Well, people do tend to love stories that offer a little titillation with whatever the other elements are — whether it’s sex in a drama, sex in a thriller or sex in a comedy… so it’s no surprise that people love to see a bit of flesh in their horror. But I think there’s another reason that sex is often combined with horror. Sexual intimacy is really the most vulnerable position you can be in… so it’s natural that our most core fears would surface there. After all, most vulnerable = most potential for something bad to happen!
5) While I was reading the reviews for your latest book, NightWhere, I noticed one of your reviewers (dbern77) had this to say:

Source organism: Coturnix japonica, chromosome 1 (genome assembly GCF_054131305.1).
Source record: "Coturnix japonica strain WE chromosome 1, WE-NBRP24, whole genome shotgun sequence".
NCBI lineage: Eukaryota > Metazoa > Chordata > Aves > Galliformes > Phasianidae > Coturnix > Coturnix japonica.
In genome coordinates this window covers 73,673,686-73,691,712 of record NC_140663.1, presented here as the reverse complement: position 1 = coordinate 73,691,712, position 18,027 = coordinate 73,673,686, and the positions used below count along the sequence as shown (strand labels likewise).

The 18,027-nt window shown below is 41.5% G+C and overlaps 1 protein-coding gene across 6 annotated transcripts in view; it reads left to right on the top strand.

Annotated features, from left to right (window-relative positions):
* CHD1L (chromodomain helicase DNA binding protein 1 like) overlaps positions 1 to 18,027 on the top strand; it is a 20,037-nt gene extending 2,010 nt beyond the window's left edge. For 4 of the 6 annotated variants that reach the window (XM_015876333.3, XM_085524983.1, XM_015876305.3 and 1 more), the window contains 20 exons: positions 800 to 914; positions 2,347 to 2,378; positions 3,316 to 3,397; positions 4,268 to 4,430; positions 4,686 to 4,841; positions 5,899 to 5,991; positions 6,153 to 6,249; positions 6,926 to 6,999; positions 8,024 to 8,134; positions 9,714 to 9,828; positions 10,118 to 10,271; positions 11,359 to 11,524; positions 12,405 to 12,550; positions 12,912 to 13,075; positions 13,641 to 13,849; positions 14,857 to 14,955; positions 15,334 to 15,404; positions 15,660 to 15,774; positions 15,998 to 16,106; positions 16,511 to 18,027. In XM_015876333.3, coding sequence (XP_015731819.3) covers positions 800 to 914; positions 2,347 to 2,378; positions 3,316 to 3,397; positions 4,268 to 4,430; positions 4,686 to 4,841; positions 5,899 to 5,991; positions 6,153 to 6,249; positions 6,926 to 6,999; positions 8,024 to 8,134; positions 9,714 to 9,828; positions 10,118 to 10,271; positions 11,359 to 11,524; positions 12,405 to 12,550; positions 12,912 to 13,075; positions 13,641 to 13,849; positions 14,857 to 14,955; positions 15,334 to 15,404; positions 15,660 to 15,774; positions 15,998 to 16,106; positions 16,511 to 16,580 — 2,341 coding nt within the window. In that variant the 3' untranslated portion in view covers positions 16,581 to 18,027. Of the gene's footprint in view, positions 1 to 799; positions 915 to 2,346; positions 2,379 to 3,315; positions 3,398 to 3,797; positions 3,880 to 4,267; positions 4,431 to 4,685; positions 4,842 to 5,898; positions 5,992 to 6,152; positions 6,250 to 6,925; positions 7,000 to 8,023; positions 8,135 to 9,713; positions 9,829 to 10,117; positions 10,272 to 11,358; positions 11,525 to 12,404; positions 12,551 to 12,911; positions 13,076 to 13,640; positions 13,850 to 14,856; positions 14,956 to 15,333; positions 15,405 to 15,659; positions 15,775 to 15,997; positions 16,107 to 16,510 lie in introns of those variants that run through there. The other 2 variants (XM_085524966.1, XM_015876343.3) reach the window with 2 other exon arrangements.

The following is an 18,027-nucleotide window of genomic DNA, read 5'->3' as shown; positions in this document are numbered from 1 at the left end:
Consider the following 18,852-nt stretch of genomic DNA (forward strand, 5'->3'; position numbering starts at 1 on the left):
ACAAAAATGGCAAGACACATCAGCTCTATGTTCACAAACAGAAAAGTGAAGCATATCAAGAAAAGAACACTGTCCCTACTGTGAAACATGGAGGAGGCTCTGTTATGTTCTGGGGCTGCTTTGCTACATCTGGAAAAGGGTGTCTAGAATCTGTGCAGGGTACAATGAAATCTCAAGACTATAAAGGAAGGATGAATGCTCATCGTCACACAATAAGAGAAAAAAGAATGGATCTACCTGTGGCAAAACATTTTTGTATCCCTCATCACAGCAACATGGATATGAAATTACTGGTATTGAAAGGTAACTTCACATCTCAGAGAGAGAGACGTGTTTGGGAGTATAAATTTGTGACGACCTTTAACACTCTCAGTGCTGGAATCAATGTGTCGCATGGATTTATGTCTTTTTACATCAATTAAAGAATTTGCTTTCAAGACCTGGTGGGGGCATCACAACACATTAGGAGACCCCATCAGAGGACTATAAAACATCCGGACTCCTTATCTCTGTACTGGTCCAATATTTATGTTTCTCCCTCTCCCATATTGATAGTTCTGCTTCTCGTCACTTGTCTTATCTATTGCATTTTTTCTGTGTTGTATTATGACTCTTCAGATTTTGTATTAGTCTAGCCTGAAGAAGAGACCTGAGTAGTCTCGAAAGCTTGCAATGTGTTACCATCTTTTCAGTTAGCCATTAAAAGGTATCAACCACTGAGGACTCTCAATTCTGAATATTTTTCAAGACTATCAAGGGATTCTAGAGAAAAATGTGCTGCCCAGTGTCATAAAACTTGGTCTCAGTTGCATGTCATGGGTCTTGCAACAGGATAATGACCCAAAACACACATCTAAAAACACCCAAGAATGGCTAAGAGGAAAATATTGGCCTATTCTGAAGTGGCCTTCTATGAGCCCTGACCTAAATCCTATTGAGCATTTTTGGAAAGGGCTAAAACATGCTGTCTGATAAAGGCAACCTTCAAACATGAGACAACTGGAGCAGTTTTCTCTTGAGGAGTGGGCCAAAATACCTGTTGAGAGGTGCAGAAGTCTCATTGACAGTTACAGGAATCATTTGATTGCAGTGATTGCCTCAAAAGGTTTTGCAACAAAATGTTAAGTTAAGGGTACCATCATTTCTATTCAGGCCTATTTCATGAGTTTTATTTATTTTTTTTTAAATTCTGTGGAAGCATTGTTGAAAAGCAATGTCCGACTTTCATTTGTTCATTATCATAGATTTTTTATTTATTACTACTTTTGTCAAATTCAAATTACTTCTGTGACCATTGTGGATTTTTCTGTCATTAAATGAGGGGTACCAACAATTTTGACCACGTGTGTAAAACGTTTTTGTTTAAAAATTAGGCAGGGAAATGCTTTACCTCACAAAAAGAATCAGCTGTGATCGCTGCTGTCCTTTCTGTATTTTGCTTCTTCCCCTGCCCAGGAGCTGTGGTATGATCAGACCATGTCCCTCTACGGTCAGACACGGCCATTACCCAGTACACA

“Sliding NightWhere into the “horror” category leads one to believe it’s just a horror novel, but it’s so much more. It’s a smoothly written novel that flows wonderfully and never lets up.”
Along with the glowing praise of the novel there is suggestion that horror is a lesser genre. Horror is long maligned as a genre: entire texts exist detailing how genre prejudice lead to H.P. Lovecraft’s constant criticism during his lifetime. Do you believe horror is still considered less serious or skilled work than other forms of literature?
Horror has been maligned, though I don’t think that was the reviewer’s intent